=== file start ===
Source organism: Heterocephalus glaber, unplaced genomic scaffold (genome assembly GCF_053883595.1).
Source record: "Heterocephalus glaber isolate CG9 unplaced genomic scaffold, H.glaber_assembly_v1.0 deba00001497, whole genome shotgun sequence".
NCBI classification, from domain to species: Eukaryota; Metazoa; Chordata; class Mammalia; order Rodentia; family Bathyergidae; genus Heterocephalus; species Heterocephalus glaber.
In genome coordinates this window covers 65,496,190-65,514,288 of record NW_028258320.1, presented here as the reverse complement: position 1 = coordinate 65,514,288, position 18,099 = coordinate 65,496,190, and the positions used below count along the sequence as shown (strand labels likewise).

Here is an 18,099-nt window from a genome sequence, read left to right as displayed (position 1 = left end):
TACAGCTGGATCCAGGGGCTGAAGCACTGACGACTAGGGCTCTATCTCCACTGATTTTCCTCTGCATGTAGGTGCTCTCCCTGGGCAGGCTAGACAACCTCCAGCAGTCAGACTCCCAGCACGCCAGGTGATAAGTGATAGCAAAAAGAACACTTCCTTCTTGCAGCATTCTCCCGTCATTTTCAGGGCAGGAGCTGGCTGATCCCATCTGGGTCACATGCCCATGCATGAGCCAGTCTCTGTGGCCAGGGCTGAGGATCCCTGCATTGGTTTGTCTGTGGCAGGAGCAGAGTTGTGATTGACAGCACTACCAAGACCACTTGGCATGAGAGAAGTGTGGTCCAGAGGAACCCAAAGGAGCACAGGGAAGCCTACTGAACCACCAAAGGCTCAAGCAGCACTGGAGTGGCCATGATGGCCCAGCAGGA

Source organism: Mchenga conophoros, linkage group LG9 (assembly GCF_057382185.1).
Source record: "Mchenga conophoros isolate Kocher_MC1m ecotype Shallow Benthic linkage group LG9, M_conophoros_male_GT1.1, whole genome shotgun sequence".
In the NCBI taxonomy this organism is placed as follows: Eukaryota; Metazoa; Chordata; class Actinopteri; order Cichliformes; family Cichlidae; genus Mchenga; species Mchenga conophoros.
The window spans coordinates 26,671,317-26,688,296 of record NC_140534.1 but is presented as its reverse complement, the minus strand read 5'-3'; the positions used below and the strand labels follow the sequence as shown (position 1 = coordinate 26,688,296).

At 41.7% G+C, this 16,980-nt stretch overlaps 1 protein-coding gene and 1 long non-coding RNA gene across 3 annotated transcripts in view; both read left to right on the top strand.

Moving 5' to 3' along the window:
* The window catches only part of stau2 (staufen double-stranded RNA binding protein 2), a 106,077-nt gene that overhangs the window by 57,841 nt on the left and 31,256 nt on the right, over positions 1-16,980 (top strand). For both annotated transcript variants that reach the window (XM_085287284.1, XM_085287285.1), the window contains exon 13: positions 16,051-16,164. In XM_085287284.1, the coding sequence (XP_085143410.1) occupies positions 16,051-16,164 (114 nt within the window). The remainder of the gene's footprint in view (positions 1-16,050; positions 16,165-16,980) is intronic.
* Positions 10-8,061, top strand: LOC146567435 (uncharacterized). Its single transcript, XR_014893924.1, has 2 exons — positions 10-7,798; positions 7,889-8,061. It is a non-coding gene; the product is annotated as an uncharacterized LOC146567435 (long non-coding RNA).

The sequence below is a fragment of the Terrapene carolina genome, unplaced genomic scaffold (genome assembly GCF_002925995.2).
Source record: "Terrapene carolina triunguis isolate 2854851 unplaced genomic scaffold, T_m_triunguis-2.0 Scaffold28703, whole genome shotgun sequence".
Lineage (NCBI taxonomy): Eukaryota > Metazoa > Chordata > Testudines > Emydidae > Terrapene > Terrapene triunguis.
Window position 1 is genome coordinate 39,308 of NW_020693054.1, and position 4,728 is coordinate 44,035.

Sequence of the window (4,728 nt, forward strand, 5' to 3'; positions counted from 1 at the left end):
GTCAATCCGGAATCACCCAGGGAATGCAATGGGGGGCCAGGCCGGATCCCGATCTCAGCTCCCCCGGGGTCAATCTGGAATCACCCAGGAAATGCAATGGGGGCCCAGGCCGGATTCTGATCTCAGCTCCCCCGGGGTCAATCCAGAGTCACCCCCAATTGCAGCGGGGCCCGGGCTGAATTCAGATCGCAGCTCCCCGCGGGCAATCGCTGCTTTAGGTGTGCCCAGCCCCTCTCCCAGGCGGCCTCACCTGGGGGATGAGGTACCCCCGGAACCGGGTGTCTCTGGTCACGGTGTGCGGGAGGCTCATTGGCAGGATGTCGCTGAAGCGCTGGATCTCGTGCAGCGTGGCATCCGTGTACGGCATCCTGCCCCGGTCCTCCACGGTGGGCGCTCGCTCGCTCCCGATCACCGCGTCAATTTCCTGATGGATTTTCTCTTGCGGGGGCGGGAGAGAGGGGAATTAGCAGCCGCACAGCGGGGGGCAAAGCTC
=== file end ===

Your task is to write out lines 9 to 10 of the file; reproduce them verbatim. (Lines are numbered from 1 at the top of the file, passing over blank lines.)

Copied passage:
In the NCBI taxonomy this organism is placed as follows: Eukaryota; Metazoa; Chordata; class Actinopteri; order Cichliformes; family Cichlidae; genus Mchenga; species Mchenga conophoros.
The window spans coordinates 26,671,317-26,688,296 of record NC_140534.1 but is presented as its reverse complement, the minus strand read 5'-3'; the positions used below and the strand labels follow the sequence as shown (position 1 = coordinate 26,688,296).